- Press release: Tougaloo Professors Win National Science Foundation Awards
Recognizing the increasing importance of chemistry both as an area of liberal arts education and as a professional field, the Department of Chemistry offers courses to serve two types of students: 1) those who want some fundamental knowledge of chemistry as a part of their general education; 2) those who need specific training in chemistry in preparation for professional careers in health, engineering, secondary education and chemistry. Chemistry graduates are expected to be acquainted with the basic principles of inorganic, organic, analytical, physical and biological chemistry, and to be able to apply these concepts using analytical reasoning and experimental methodology to the formulation and solution of a variety of problems.
The Department of Physics offers all major undergraduate courses in physics required to complete a degree in Physics. The degrees offered are B.S. in Physics and B.S. in Physics with Secondary Education. The Department also offers a minor in Physics and Dual Degree Programs with partner institutions to pursue careers in Physics and Engineering. Physics majors seeking interdisciplinary careers in the Biomedical fields, Law, Technology, etc. are advised to choose appropriate minors from Biology, Chemistry, Computer Science, Pre-Med, or Pre-Law.
For the Chemistry Student:
Students will demonstrate an understanding of major concepts, theoretical principles and experimental findings in chemistry. They will be able to employ critical thinking and efficient problem-solving skills in the four basic areas of chemistry (analytical, inorganic, organic, and physical). The Bachelor’s degree in Chemistry from Tougaloo College will train students to work effectively in diverse teams in both classroom and laboratory, to effectively write and communicate, to conduct experiments using modern instrumentation for chemical analysis and separation, analyze data, and interpret results, while observing responsible and ethical scientific conduct. This will enable students to gain entry into professional schools, graduate programs, or the job market.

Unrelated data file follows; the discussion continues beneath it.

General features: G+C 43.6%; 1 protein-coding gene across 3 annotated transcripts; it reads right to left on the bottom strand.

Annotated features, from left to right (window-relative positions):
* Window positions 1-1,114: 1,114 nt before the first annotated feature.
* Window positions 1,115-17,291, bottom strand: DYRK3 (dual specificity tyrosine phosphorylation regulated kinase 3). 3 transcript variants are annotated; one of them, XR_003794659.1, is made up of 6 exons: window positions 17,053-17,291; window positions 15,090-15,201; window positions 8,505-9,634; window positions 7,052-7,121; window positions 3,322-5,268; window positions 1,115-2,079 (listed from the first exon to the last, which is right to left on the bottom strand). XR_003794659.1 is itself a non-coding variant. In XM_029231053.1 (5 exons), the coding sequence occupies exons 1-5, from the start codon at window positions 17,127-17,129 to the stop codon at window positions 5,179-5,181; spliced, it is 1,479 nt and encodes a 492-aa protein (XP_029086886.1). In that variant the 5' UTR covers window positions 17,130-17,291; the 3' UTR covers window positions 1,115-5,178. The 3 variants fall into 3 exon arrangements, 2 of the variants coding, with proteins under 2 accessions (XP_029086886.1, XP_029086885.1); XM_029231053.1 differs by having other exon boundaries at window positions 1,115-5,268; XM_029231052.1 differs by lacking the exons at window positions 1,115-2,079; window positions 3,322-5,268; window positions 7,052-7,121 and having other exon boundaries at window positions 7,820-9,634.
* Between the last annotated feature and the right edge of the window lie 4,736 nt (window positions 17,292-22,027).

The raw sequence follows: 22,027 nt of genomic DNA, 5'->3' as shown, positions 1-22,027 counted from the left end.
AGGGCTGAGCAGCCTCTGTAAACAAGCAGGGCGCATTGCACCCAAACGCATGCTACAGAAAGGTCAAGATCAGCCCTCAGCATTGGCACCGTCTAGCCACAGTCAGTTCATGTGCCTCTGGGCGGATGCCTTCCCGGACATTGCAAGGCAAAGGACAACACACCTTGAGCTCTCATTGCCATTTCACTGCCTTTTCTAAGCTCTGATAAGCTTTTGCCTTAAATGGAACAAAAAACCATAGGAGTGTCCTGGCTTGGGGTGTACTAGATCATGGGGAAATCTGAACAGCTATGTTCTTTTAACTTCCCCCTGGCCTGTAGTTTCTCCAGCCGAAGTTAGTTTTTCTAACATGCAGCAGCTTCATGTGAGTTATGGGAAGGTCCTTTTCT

For the Physics Student:
Students will acquire an overview of the major areas of classical and modern physics; and, learn the fundamental concepts and laws of physics, their interrelationships and various applications.
Faculty and Staff
|Dr. George Armstrong
Assistant Dean/Physics and Chemistry Department Chair
Professor of Chemistry
|Research: Synthesis of polyurethane nano-composites for possible use in direct methanol fuel cell membranes, which involves energy generation from renewable resource. Nano particles are prepared by “precipitation polymerization”. Polyurethane polymer chains have hard segments and soft segments. In this research we are developing a process for in situ precipitation of nano particles of the hard segments by “precipitation polymerization” into the soft segment to give nano- composites.|
|Dr. Santanu Banerjee
Ph.D., University of Wisconsin
Research: Surface Science and Nanoscience
|Dr. Pradip K. Biswas
Ph.D., Jadavpur University
Research: Computational Biology, Bio-Nanoengineering
|Research: i) Oxidative DNA damage by radicals using DFT-based QM/MM dynamics, ii) Allosteric drug designing for hormonal therapy resistant breast and prostate cancers, and iii) Development of a topology independent classical force field for Molecular Dynamic simulations.|
|Dr. Manliang Feng
Associate Professor of Chemistry
Teaches: General Chemistry, Experimental Physical Chemistry
|Research: 1) Design and evaluation of polypeptide based anti-cancer drugs. Peptide based drug delivery and tracing systems. 2) Studies of the electron transfer mechanism of metal enzymes and their roles in bio-catalysis.|
|Dr. Richard McGinnis
Professor of Chemistry/ Pre-Health Advisor
Teaches: Physical Chemistry I, II, General Chemistry II
|Dr. Bidisha Sengupta
Associate Professor of Chemistry
|Research: Research studies on three major areas of contemporary interest: 1. Studies on the antioxidative properties of plant flavonoids in preventing glycation of proteins, nucleic acids and membranes. 2. DNA as templates for Fluorescent Silver Clusters for tumor/cancer cell imaging. 3. Spectroscopic studies on the binding of therapeutically active plant flavonoids with unusual DNA motifs toward alternate cancer therapy.|